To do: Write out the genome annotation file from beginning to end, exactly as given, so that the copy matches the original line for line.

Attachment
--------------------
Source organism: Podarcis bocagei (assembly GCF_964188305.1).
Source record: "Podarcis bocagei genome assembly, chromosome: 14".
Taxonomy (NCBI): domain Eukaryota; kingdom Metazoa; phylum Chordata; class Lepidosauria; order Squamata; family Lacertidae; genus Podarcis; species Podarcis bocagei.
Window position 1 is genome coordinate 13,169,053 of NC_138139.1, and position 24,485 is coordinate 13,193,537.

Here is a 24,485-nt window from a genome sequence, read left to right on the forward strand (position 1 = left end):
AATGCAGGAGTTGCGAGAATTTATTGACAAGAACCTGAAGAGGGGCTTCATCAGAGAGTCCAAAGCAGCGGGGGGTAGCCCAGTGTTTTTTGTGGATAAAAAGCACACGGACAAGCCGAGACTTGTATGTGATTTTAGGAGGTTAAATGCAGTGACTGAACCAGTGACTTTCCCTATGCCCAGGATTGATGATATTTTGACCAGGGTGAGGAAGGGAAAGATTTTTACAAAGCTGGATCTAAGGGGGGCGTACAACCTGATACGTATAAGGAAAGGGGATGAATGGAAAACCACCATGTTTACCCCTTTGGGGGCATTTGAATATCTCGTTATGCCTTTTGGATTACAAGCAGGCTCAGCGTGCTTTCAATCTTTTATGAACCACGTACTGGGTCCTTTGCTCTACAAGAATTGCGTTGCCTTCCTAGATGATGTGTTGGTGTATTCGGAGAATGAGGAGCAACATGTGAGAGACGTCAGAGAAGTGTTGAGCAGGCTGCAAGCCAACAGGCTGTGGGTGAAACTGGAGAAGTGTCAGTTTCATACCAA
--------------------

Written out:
Source organism: Podarcis bocagei (assembly GCF_964188305.1).
Source record: "Podarcis bocagei genome assembly, chromosome: 14".
Taxonomy (NCBI): domain Eukaryota; kingdom Metazoa; phylum Chordata; class Lepidosauria; order Squamata; family Lacertidae; genus Podarcis; species Podarcis bocagei.
Window position 1 is genome coordinate 13,169,053 of NC_138139.1, and position 24,485 is coordinate 13,193,537.

Here is a 24,485-nt window from a genome sequence, read left to right on the forward strand (position 1 = left end):
AATGCAGGAGTTGCGAGAATTTATTGACAAGAACCTGAAGAGGGGCTTCATCAGAGAGTCCAAAGCAGCGGGGGGTAGCCCAGTGTTTTTTGTGGATAAAAAGCACACGGACAAGCCGAGACTTGTATGTGATTTTAGGAGGTTAAATGCAGTGACTGAACCAGTGACTTTCCCTATGCCCAGGATTGATGATATTTTGACCAGGGTGAGGAAGGGAAAGATTTTTACAAAGCTGGATCTAAGGGGGGCGTACAACCTGATACGTATAAGGAAAGGGGATGAATGGAAAACCACCATGTTTACCCCTTTGGGGGCATTTGAATATCTCGTTATGCCTTTTGGATTACAAGCAGGCTCAGCGTGCTTTCAATCTTTTATGAACCACGTACTGGGTCCTTTGCTCTACAAGAATTGCGTTGCCTTCCTAGATGATGTGTTGGTGTATTCGGAGAATGAGGAGCAACATGTGAGAGACGTCAGAGAAGTGTTGAGCAGGCTGCAAGCCAACAGGCTGTGGGTGAAACTGGAGAAGTGTCAGTTTCATACCAA